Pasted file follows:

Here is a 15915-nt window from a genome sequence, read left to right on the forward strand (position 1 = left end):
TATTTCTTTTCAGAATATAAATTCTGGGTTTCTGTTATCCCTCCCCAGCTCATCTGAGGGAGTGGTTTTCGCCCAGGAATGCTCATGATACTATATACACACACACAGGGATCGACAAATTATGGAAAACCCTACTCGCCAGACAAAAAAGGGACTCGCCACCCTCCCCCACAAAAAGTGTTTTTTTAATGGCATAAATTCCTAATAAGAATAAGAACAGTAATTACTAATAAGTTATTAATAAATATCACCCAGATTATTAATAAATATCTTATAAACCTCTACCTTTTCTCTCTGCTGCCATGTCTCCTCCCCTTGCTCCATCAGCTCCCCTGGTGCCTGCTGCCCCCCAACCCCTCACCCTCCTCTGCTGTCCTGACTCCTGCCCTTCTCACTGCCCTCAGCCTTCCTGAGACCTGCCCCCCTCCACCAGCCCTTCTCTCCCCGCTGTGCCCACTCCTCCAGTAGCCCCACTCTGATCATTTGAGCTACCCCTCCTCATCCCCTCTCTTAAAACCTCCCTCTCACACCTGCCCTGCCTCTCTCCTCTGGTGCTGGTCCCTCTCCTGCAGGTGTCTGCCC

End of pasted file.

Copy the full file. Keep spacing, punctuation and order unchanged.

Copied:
Here is a 15915-nt window from a genome sequence, read left to right on the forward strand (position 1 = left end):
TATTTCTTTTCAGAATATAAATTCTGGGTTTCTGTTATCCCTCCCCAGCTCATCTGAGGGAGTGGTTTTCGCCCAGGAATGCTCATGATACTATATACACACACACAGGGATCGACAAATTATGGAAAACCCTACTCGCCAGACAAAAAAGGGACTCGCCACCCTCCCCCACAAAAAGTGTTTTTTTAATGGCATAAATTCCTAATAAGAATAAGAACAGTAATTACTAATAAGTTATTAATAAATATCACCCAGATTATTAATAAATATCTTATAAACCTCTACCTTTTCTCTCTGCTGCCATGTCTCCTCCCCTTGCTCCATCAGCTCCCCTGGTGCCTGCTGCCCCCCAACCCCTCACCCTCCTCTGCTGTCCTGACTCCTGCCCTTCTCACTGCCCTCAGCCTTCCTGAGACCTGCCCCCCTCCACCAGCCCTTCTCTCCCCGCTGTGCCCACTCCTCCAGTAGCCCCACTCTGATCATTTGAGCTACCCCTCCTCATCCCCTCTCTTAAAACCTCCCTCTCACACCTGCCCTGCCTCTCTCCTCTGGTGCTGGTCCCTCTCCTGCAGGTGTCTGCCC